Hi @rmcguigan

Wow, that is a great read, and much of it is very close to how I see a top contributor to SUMO.

For me, a SUMO contributor needs to (in no order) a) do stuff (answer questions, l10n articles etc) b) demonstrate technical proficiency, c) be nice to users d) help build and support the community. Ideally, I guess we would like all SUMO contributors to be 50% good at all of this. For our top contributors, I guess the benchmark is higher, say 75% in each of these categories.

At the same time as this, we need to appreciate that not everyone has the same strengths. We may have (and do!) contributors who have vast technical knowledge and answer lots of questions, but may not be too interested in building the community. We probably also have people that are great at supporting the community but do not answer any questions or write many KB articles.

Both are okay and SUMO needs people with all kinds of mixes of different strengths and weaknesses.

One of the issues that I hope we can solve for is the ‘top’ contributor is perhaps start by renaming it all together.

I have a list of a few adjectives that might attempt at this and would really love to know what you think.

  1. Core Contributor
  2. High Value Contributor
  3. Summit Contributor
  4. Premier Contributor
  5. Kernal Contributor
  6. Essential Contributor

Do any of these call to you?

One way that might help jog some ideas that are not above is completing this sentence:

As a ______ contributor, I advocate for Mozilla, reply to users with an empathetic voice, and I care about giving helpful open source advice to Mozilla open source users.

I am looking forward to your replies!

I have held off replying to this thread, because a have issues with a lot of what is being said. Part of that is we start with some assumption of professionalism and the volunteers sharing some idea or ideal that a company has.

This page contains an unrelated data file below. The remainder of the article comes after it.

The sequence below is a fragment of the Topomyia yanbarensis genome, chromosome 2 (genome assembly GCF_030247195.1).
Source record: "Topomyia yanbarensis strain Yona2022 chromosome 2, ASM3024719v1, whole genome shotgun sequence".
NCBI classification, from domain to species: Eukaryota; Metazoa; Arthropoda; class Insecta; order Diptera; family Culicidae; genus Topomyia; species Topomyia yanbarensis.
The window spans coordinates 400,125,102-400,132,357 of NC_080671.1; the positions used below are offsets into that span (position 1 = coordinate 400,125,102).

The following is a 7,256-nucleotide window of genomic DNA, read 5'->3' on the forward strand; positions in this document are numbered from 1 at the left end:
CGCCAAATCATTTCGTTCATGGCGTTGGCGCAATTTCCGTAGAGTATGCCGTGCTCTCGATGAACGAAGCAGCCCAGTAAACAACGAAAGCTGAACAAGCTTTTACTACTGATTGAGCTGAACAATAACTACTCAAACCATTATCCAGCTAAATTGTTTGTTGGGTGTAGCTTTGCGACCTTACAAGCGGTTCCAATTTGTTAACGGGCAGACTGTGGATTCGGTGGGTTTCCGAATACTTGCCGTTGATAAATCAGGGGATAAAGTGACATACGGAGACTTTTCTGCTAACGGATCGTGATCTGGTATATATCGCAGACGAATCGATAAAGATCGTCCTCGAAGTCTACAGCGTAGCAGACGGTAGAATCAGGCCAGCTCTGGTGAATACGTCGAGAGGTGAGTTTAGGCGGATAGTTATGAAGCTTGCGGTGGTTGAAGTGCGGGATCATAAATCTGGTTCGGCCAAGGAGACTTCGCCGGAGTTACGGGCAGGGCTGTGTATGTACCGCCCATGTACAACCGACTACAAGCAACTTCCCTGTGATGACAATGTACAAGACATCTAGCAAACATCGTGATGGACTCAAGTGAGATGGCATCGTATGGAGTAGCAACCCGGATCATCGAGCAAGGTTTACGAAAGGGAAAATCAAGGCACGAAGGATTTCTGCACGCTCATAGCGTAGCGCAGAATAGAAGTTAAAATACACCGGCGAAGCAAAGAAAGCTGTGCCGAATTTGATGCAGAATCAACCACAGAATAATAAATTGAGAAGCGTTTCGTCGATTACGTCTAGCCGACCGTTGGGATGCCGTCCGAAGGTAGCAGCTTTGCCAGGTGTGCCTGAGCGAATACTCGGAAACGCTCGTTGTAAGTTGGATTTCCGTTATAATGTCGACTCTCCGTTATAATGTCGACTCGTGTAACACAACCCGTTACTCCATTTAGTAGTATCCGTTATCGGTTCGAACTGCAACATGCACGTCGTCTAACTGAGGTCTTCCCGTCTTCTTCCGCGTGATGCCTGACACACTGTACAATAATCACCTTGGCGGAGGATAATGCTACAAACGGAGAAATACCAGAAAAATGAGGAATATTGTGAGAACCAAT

I think my own experience is perhaps more “normal”. I ventured into a Mozilla Messaging support forum looking for support, found that most questions went unanswered (including mine) and that no one appeared to be doing much except logging the questions. So I tried to help what appeared to be a collection of the most ham fisted computer users I had ever encountered outside a law office.

Some how it has developed into something of a hobby. However that hobby is regularly derailed by the fact I support Thunderbird and really do not inhabit the SUMO contributor forums. So to learn what is happening I usually get to know by the failure of something that used to work.

But I digress. Basically I am not a contributor. I am a support volunteer. Hopefully most of the time a do a reasonable job of that. SO

As a ______ contributor, I advocate for Mozilla, reply to users with an empathetic voice, and I care about giving helpful open source advice to Mozilla open source users.

Becomes for me

As a support volunteer I attempt to assist users with Thunderbird.

Personally I am getting less and less out of the Mozilla brand. MOCO got their laser focus at the expense of community. Am I an advocate for Mozilla, probably. But I am no evangelist. Mozilla has made mistakes and in my opinion continues to make them. But open source and Mozilla do not figure largely in my contributions to support.

@MattAU I agree with you on your point about the clear difference you are making on the advocate vs evangelist word choice. I also understand it sounds like you motivation is tied to the support aspect of the community more so than the brand and their recent decisions.
I find myself in a similar situation with the brand of coffee that I drink. There is a local coffee shop that I have been going to more often, that have similar values to the brand that I like to drink as a treat once in a while over the home brewed coffee pot. Even if the original brand is creating red cups or littering on Mars (fake news?) I still like to drink the coffee. But now I am drinking coffee in both places.
In attempt to relate, I got on a tangent about coffee, I think it is great the time you put into helping Thunderbird users. I did not realize the part about being a law office either, that sounds like you get into a diverse kind of conversations.
Indeed, I can get behind the supporting users as a hobby that does not have to married to a company ideal, but maybe we can get behind a common goal to satisfying users while helping them find a support solution? Mozilla’s support’s commonality here might be supporting users of open source products like Firefox and Thunderbird.

It is definitely not an all or nothing list or rubric of what a high value contributions, the community is made up of a spectrum of skills, talents and motivations in my mind.

I wanted to share a sneak preview of some of the principles that came up during the All Hands. Look out for a post with a summary of all the presentations in SUMO.

More typing coming, do you see anything missing?